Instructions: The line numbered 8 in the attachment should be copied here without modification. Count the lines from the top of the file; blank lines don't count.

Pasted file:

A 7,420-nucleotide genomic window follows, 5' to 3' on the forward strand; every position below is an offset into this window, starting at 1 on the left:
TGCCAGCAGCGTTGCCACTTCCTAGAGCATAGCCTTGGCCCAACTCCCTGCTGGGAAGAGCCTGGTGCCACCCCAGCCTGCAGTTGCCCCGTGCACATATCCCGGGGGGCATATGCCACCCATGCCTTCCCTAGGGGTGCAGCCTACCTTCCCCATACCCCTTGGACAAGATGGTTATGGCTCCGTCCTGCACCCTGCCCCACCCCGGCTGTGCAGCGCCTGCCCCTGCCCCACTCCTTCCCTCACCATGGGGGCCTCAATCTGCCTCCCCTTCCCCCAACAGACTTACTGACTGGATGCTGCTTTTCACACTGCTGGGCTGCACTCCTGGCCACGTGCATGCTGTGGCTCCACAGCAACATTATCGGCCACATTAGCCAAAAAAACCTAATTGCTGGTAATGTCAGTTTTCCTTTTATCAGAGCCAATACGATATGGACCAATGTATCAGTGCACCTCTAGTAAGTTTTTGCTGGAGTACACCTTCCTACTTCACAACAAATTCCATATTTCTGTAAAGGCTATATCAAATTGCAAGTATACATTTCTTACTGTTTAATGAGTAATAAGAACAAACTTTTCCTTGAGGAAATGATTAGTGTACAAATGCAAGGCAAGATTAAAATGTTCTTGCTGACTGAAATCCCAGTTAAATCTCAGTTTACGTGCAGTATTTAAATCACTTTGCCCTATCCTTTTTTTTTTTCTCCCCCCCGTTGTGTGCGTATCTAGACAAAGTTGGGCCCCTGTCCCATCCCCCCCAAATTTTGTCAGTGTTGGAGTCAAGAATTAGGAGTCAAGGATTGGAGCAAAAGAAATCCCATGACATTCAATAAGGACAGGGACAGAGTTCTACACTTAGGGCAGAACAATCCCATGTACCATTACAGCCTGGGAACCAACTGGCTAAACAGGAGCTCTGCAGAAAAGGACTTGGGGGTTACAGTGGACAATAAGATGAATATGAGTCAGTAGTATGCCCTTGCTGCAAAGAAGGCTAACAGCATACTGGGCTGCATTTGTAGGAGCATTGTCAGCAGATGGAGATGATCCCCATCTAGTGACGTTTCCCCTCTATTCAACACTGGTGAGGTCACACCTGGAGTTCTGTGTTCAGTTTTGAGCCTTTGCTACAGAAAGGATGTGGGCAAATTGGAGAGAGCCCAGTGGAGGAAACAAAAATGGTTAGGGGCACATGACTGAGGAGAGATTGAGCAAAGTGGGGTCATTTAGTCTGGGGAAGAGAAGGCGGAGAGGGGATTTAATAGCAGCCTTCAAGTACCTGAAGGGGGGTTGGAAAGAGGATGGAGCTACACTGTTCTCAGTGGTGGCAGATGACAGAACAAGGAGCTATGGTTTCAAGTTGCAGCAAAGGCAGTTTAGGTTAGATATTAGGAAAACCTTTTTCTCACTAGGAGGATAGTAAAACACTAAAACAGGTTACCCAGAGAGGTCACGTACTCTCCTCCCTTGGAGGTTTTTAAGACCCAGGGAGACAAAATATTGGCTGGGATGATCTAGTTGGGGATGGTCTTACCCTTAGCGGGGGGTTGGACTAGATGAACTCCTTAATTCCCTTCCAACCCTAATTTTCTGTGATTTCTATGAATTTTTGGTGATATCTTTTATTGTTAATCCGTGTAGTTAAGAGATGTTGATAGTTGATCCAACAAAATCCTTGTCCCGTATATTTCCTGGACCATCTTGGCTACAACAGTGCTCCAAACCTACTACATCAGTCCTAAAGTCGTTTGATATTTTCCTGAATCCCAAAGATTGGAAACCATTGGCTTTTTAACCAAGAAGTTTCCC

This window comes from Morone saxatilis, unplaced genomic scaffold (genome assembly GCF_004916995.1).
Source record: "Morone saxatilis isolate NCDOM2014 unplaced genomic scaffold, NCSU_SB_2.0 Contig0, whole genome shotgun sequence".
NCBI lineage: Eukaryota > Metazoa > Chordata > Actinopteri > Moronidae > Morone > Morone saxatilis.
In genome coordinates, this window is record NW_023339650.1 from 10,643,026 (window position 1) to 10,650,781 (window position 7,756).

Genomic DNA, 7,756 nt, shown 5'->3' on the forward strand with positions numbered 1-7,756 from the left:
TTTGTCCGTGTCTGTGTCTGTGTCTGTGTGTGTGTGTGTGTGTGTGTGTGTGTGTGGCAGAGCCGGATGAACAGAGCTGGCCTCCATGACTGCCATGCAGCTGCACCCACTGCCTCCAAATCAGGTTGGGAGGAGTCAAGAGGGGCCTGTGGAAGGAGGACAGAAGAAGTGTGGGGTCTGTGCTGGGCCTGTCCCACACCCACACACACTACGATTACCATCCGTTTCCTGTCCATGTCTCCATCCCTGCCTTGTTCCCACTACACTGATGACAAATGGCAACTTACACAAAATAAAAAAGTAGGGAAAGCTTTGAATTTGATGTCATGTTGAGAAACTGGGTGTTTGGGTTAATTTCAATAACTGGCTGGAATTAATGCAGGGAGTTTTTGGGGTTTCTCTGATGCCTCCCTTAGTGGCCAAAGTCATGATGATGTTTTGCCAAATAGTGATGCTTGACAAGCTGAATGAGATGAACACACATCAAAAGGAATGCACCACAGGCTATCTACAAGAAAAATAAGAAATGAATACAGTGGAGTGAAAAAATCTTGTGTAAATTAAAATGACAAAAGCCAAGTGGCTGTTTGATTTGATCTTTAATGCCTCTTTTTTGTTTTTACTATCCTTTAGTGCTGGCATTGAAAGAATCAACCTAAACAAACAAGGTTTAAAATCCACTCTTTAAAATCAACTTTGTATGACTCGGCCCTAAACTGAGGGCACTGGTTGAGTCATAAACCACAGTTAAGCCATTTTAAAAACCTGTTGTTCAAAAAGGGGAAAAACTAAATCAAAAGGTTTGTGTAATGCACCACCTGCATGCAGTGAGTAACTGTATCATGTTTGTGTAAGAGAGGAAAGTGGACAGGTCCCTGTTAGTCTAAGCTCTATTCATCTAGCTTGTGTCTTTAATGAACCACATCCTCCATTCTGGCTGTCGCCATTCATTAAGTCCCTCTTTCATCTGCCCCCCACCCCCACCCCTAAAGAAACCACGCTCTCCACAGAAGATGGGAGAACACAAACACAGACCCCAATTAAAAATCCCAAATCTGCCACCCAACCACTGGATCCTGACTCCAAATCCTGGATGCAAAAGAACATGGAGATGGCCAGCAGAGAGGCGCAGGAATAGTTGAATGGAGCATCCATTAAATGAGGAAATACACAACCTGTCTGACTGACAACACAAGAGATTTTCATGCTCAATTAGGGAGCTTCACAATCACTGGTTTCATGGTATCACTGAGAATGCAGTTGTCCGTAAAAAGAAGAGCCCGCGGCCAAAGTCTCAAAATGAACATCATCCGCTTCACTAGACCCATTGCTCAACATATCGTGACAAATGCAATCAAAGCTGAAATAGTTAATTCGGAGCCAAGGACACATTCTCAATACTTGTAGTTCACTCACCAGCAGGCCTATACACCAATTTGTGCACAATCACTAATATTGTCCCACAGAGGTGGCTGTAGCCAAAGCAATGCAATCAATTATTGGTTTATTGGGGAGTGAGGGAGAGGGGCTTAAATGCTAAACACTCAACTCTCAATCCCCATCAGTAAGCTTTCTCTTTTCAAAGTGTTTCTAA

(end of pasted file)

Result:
TTTGTCCGTGTCTGTGTCTGTGTCTGTGTGTGTGTGTGTGTGTGTGTGTGTGTGTGGCAGAGCCGGATGAACAGAGCTGGCCTCCATGACTGCCATGCAGCTGCACCCACTGCCTCCAAATCAGGTTGGGAGGAGTCAAGAGGGGCCTGTGGAAGGAGGACAGAAGAAGTGTGGGGTCTGTGCTGGGCCTGTCCCACACCCACACACACTACGATTACCATCCGTTTCCTGTCCATGTCTCCATCCCTGCCTTGTTCCCACTACACTGATGACAAATGGCAACTTACACAAAATAAAAAAGTAGGGAAAGCTTTGAATTTGATGTCATGTTGAGAAACTGGGTGTTTGGGTTAATTTCAATAACTGGCTGGAATTAATGCAGGGAGTTTTTGGGGTTTCTCTGATGCCTCCCTTAGTGGCCAAAGTCATGATGATGTTTTGCCAAATAGTGATGCTTGACAAGCTGAATGAGATGAACACACATCAAAAGGAATGCACCACAGGCTATCTACAAGAAAAATAAGAAATGAATACAGTGGAGTGAAAAAATCTTGTGTAAATTAAAATGACAAAAGCCAAGTGGCTGTTTGATTTGATCTTTAATGCCTCTTTTTTGTTTTTACTATCCTTTAGTGCTGGCATTGAAAGAATCAACCTAAACAAACAAGGTTTAAAATCCACTCTTTAAAATCAACTTTGTATGACTCGGCCCTAAACTGAGGGCACTGGTTGAGTCATAAACCACAGTTAAGCCATTTTAAAAACCTGTTGTTCAAAAAGGGGAAAAACTAAATCAAAAGGTTTGTGTAATGCACCACCTGCATGCAGTGAGTAACTGTATCATGTTTGTGTAAGAGAGGAAAGTGGACAGGTCCCTGTTAGTCTAAGCTCTATTCATCTAGCTTGTGTCTTTAATGAACCACATCCTCCATTCTGGCTGTCGCCATTCATTAAGTCCCTCTTTCATCTGCCCCCCACCCCCACCCCTAAAGAAACCACGCTCTCCACAGAAGATGGGAGAACACAAACACAGACCCCAATTAAAAATCCCAAATCTGCCACCCAACCACTGGATCCTGACTCCAAATCCTGGATGCAAAAGAACATGGAGATGGCCAGCAGAGAGGCGCAGGAATAGTTGAATGGAGCATCCATTAAATGAGGAAATACACAACCTGTCTGACTGACAACACAAGAGATTTTCATGCTCAATTAGGGAGCTTCACAATCACTGGTTTCATGGTATCACTGAGAATGCAGTTGTCCGTAAAAAGAAGAGCCCGCGGCCAAAGTCTCAAAATGAACATCATCCGCTTCACTAGACCCATTGCTCAACATATCGTGACAAATGCAATCAAAGCTGAAATAGTTAATTCGGAGCCAAGGACACATTCTCAATACTTGTAGTTCACTCACCAGCAGGCCTATACACCAATTTGTGCACAATCACTAATATTGTCCCACAGAGGTGGCTGTAGCCAAAGCAATGCAATCAATTATTGGTTTATTGGGGAGTGAGGGAGAGGGGCTTAAATGCTAAACACTCAACTCTCAATCCCCATCAGTAAGCTTTCTCTTTTCAAAGTGTTTCTAA